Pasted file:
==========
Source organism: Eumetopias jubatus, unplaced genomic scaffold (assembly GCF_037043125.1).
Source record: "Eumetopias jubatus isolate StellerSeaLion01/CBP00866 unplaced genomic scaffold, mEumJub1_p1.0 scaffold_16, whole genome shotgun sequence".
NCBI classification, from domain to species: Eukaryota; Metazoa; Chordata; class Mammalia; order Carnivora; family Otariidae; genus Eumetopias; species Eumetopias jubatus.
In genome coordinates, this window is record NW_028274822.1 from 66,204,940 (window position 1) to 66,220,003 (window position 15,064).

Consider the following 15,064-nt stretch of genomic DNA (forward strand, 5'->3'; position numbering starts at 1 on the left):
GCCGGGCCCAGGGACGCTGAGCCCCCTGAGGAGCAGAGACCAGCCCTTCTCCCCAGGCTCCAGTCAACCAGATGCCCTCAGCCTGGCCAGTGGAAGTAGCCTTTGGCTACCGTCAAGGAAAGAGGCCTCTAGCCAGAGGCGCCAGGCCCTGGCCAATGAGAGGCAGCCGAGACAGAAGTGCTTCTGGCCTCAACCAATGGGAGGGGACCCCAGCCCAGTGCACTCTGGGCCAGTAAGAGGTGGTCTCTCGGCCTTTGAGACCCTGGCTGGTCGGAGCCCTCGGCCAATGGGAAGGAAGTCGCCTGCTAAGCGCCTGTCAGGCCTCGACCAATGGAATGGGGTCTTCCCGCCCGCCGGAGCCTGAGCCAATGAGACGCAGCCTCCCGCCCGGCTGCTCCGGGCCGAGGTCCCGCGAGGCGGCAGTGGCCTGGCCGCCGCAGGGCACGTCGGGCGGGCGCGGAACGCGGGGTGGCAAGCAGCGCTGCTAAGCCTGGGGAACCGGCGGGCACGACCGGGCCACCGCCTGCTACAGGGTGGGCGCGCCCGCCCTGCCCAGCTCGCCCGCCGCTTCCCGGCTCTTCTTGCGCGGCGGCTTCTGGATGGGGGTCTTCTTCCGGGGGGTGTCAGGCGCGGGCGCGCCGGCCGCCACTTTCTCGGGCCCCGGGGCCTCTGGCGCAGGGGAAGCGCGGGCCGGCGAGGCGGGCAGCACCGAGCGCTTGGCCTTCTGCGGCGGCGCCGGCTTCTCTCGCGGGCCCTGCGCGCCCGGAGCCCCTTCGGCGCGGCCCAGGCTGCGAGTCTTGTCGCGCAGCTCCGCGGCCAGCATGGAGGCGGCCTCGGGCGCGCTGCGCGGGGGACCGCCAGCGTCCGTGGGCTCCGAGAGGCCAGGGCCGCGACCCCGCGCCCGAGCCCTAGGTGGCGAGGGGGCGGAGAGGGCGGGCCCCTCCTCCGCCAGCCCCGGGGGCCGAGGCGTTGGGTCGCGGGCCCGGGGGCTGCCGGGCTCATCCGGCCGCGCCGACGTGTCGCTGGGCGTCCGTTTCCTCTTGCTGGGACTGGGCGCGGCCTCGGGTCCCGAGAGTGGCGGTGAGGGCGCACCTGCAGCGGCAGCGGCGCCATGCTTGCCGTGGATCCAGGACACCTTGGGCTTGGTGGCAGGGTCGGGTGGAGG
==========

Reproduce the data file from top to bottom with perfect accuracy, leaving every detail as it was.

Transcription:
Source organism: Eumetopias jubatus, unplaced genomic scaffold (assembly GCF_037043125.1).
Source record: "Eumetopias jubatus isolate StellerSeaLion01/CBP00866 unplaced genomic scaffold, mEumJub1_p1.0 scaffold_16, whole genome shotgun sequence".
NCBI classification, from domain to species: Eukaryota; Metazoa; Chordata; class Mammalia; order Carnivora; family Otariidae; genus Eumetopias; species Eumetopias jubatus.
In genome coordinates, this window is record NW_028274822.1 from 66,204,940 (window position 1) to 66,220,003 (window position 15,064).

Consider the following 15,064-nt stretch of genomic DNA (forward strand, 5'->3'; position numbering starts at 1 on the left):
GCCGGGCCCAGGGACGCTGAGCCCCCTGAGGAGCAGAGACCAGCCCTTCTCCCCAGGCTCCAGTCAACCAGATGCCCTCAGCCTGGCCAGTGGAAGTAGCCTTTGGCTACCGTCAAGGAAAGAGGCCTCTAGCCAGAGGCGCCAGGCCCTGGCCAATGAGAGGCAGCCGAGACAGAAGTGCTTCTGGCCTCAACCAATGGGAGGGGACCCCAGCCCAGTGCACTCTGGGCCAGTAAGAGGTGGTCTCTCGGCCTTTGAGACCCTGGCTGGTCGGAGCCCTCGGCCAATGGGAAGGAAGTCGCCTGCTAAGCGCCTGTCAGGCCTCGACCAATGGAATGGGGTCTTCCCGCCCGCCGGAGCCTGAGCCAATGAGACGCAGCCTCCCGCCCGGCTGCTCCGGGCCGAGGTCCCGCGAGGCGGCAGTGGCCTGGCCGCCGCAGGGCACGTCGGGCGGGCGCGGAACGCGGGGTGGCAAGCAGCGCTGCTAAGCCTGGGGAACCGGCGGGCACGACCGGGCCACCGCCTGCTACAGGGTGGGCGCGCCCGCCCTGCCCAGCTCGCCCGCCGCTTCCCGGCTCTTCTTGCGCGGCGGCTTCTGGATGGGGGTCTTCTTCCGGGGGGTGTCAGGCGCGGGCGCGCCGGCCGCCACTTTCTCGGGCCCCGGGGCCTCTGGCGCAGGGGAAGCGCGGGCCGGCGAGGCGGGCAGCACCGAGCGCTTGGCCTTCTGCGGCGGCGCCGGCTTCTCTCGCGGGCCCTGCGCGCCCGGAGCCCCTTCGGCGCGGCCCAGGCTGCGAGTCTTGTCGCGCAGCTCCGCGGCCAGCATGGAGGCGGCCTCGGGCGCGCTGCGCGGGGGACCGCCAGCGTCCGTGGGCTCCGAGAGGCCAGGGCCGCGACCCCGCGCCCGAGCCCTAGGTGGCGAGGGGGCGGAGAGGGCGGGCCCCTCCTCCGCCAGCCCCGGGGGCCGAGGCGTTGGGTCGCGGGCCCGGGGGCTGCCGGGCTCATCCGGCCGCGCCGACGTGTCGCTGGGCGTCCGTTTCCTCTTGCTGGGACTGGGCGCGGCCTCGGGTCCCGAGAGTGGCGGTGAGGGCGCACCTGCAGCGGCAGCGGCGCCATGCTTGCCGTGGATCCAGGACACCTTGGGCTTGGTGGCAGGGTCGGGTGGAGG